Energy transition and sustainability, migration, justice and fear of terrorism have affected and polarized people in Germany during this decade. But the country cheered together in the summer of 2014.
The current world situation, in Europe and especially in Germany, combined with the discussion about the understanding of our democracy and its basic values, is currently putting Article 14 of the Basic Law and its second paragraph in the limelight. In the specific case of housing and rent policy, the recent demonstrations in Berlin and the public debates in the political parties show the explosiveness and fuel for conflict contained in the debate about property and how it should be treated.
There’s a phone call from the police in the middle of the night: they immediately need a search warrant, it’s imperative that the public prosecutor (Staatsanwalt) comes. This or similar situations are frequently seen in Tatort, the classic German TV crime series. Working nights or on-call is actually part of a public prosecutor’s job in Germany. But they mainly work at their desks. In the German legal system it is their job to lead preliminary criminal investigations. That involves reading files, instructing the police to conduct witness interviews or house searches, closing proceedings or writing indictments. The public prosecutor presents the final plea for the prosecution at the end of a court case.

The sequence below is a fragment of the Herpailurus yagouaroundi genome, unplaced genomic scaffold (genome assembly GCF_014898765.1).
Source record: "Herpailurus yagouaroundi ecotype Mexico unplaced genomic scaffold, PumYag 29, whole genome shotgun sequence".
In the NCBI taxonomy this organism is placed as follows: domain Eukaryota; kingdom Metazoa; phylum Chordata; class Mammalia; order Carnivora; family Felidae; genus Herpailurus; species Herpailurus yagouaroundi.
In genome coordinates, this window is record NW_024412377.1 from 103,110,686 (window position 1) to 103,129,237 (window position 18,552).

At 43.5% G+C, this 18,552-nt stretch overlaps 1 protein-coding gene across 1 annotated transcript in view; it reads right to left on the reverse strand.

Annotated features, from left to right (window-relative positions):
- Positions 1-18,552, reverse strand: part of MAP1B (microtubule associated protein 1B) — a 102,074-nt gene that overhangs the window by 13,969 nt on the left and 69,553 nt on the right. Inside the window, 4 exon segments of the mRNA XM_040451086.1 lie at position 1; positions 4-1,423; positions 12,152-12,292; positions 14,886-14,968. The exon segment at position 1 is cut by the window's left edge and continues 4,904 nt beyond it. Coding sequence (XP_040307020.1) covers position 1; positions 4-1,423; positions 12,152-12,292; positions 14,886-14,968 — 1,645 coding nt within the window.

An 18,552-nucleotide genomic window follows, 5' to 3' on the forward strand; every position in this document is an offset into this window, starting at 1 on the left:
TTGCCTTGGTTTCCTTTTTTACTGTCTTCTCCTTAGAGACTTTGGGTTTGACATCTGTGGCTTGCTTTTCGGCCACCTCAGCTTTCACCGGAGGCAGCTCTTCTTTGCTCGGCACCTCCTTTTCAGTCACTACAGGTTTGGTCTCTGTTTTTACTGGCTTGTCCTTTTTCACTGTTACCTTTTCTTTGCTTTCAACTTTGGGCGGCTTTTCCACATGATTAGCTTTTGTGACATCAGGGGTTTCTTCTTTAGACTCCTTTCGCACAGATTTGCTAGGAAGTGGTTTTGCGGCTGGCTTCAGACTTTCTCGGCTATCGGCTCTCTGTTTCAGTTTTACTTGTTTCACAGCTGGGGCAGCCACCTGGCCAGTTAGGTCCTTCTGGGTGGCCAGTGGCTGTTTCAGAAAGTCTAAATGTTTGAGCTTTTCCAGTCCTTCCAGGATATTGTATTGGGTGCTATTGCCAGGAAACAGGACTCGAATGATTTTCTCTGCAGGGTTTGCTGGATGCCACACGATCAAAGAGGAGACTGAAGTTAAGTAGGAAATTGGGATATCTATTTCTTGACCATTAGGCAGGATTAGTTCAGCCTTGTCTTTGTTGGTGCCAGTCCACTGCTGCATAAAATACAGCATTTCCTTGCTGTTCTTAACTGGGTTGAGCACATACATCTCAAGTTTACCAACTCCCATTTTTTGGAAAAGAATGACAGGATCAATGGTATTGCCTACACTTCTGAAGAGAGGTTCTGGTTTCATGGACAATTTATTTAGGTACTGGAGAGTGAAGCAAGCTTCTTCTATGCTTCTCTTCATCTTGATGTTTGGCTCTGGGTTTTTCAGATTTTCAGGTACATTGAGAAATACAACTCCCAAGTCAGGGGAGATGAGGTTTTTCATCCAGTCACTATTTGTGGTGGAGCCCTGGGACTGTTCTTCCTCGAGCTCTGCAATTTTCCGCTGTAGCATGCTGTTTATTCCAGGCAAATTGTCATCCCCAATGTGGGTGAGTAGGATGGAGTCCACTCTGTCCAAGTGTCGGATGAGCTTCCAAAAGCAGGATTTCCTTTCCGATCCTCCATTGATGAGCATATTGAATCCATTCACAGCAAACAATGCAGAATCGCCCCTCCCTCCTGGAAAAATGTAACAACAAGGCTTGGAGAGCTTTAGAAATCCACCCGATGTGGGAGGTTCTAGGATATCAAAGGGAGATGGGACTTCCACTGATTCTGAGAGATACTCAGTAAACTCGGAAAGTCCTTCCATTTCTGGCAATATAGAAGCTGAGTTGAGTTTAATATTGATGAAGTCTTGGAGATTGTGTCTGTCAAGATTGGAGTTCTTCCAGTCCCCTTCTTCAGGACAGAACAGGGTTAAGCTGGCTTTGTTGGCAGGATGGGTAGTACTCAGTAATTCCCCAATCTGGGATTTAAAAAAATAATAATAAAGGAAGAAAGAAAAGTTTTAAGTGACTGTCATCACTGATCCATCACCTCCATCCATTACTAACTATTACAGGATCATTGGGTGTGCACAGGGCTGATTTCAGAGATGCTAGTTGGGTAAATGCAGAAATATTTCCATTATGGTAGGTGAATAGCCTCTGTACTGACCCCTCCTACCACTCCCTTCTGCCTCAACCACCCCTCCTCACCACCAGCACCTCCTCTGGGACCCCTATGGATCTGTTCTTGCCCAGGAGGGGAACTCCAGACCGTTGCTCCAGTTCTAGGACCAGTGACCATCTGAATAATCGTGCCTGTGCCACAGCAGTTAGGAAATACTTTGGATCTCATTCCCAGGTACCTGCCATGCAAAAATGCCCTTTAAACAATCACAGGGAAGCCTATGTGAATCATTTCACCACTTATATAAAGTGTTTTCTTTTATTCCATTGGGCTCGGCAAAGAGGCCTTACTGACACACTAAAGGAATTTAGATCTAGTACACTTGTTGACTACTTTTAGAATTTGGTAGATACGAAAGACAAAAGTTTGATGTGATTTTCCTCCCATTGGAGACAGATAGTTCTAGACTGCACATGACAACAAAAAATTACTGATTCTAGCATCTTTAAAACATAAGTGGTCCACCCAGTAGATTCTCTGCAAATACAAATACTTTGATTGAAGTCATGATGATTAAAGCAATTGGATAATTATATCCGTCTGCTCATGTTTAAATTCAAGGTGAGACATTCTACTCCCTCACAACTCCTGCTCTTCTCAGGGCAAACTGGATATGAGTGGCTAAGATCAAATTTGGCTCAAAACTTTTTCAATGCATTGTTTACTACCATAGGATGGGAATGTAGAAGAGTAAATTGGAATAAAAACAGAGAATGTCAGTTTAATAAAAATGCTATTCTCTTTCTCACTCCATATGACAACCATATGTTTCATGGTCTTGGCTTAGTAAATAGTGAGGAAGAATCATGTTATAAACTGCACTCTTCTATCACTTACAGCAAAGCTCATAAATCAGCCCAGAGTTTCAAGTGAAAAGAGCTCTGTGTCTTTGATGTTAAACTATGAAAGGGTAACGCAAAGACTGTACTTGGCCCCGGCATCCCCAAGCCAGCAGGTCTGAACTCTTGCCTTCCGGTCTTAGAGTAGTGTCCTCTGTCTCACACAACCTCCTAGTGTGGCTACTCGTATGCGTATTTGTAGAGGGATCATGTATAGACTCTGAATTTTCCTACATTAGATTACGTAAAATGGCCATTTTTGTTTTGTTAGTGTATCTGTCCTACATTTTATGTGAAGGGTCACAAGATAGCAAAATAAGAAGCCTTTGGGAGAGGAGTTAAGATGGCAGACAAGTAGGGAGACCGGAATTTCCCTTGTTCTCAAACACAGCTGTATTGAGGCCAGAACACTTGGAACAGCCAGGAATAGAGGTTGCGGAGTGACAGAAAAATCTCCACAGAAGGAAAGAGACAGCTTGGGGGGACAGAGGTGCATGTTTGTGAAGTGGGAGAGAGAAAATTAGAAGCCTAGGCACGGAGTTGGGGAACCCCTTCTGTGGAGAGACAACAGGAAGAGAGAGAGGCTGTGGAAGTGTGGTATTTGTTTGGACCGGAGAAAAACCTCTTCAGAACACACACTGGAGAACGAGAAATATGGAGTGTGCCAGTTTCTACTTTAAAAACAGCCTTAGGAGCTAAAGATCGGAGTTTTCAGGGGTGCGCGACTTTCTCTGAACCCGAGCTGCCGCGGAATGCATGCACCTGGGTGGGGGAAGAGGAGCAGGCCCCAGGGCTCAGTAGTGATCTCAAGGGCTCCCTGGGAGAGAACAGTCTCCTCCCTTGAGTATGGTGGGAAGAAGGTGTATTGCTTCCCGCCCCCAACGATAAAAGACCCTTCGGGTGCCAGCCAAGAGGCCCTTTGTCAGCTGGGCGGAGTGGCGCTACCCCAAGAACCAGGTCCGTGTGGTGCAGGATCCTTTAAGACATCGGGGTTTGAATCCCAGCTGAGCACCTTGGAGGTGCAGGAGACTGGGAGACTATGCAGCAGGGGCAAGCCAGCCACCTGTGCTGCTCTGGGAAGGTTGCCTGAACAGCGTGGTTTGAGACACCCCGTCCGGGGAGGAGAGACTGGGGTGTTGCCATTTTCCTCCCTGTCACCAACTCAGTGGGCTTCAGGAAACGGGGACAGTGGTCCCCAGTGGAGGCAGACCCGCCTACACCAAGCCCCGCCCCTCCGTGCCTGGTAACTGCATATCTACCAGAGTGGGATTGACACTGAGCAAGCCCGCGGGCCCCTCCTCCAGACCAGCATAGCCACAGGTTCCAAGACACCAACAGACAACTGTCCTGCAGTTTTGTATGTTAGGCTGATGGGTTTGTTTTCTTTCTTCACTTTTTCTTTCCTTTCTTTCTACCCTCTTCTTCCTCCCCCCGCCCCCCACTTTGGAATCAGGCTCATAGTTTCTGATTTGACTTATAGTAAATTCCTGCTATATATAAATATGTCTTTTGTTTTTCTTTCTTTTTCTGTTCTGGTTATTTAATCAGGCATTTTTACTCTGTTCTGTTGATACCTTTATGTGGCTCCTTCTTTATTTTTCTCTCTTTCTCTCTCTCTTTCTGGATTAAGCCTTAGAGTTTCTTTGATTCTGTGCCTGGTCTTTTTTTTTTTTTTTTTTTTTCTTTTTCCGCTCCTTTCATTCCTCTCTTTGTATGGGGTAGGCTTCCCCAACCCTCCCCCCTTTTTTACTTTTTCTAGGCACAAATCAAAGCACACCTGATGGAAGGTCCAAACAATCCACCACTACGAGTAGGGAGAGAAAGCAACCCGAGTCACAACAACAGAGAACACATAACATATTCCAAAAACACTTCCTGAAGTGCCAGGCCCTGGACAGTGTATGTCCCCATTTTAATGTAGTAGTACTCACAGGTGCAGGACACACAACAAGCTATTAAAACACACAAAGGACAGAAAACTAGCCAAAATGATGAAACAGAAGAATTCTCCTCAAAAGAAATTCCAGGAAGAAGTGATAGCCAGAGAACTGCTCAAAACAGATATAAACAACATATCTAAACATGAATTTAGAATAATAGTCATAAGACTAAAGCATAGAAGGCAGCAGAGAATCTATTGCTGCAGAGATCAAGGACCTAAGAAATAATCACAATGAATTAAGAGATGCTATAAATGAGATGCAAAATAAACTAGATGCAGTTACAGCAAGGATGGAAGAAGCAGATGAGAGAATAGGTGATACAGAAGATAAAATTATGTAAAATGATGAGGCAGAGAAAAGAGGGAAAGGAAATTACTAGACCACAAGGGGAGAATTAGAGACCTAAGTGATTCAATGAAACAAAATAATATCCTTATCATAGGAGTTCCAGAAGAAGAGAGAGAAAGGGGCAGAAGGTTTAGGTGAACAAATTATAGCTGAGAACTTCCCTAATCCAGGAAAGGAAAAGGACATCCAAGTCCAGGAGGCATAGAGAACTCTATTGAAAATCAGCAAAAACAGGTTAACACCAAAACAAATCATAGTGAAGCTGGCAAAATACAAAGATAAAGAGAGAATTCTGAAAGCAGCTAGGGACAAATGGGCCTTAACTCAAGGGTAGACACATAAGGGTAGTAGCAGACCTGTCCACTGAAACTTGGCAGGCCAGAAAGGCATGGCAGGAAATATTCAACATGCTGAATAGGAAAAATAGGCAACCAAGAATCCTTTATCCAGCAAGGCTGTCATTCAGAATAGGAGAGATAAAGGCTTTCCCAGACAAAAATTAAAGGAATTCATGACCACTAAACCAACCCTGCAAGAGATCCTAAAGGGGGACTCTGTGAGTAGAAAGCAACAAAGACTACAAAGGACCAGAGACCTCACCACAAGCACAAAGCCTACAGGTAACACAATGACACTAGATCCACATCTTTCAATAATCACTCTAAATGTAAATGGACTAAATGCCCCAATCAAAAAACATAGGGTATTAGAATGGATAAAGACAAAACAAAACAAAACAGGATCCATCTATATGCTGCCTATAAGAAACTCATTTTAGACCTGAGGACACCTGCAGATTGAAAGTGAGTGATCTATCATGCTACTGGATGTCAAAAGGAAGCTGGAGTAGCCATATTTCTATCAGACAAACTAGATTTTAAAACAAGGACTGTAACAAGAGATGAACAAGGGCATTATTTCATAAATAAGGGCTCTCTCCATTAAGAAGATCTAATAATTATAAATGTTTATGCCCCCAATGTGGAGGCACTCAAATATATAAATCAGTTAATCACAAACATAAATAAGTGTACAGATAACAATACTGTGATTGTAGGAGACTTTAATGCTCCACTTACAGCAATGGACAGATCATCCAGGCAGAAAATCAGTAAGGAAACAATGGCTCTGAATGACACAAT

Ten years ago, when Germany’s Basic Law turned 60, the birthday party in Berlin attracted hundreds of thousands of citizens. They strolled along Strasse des 17. Juni where official institutions had set up their exhibition stands. They crowded in front of the Brandenburg Gate to listen to Beethoven’s Ninth Symphony, with the final melody that has become the hymn of the European Union, and to pop music afterwards. And from everywhere in the city, they watched the fireworks at night. Some weeks later, an Italian colleague and former ambassador to Germany, who had seen this on TV in Rome, told me he envied the Germans for being able to celebrate their constitution with such a public festivity.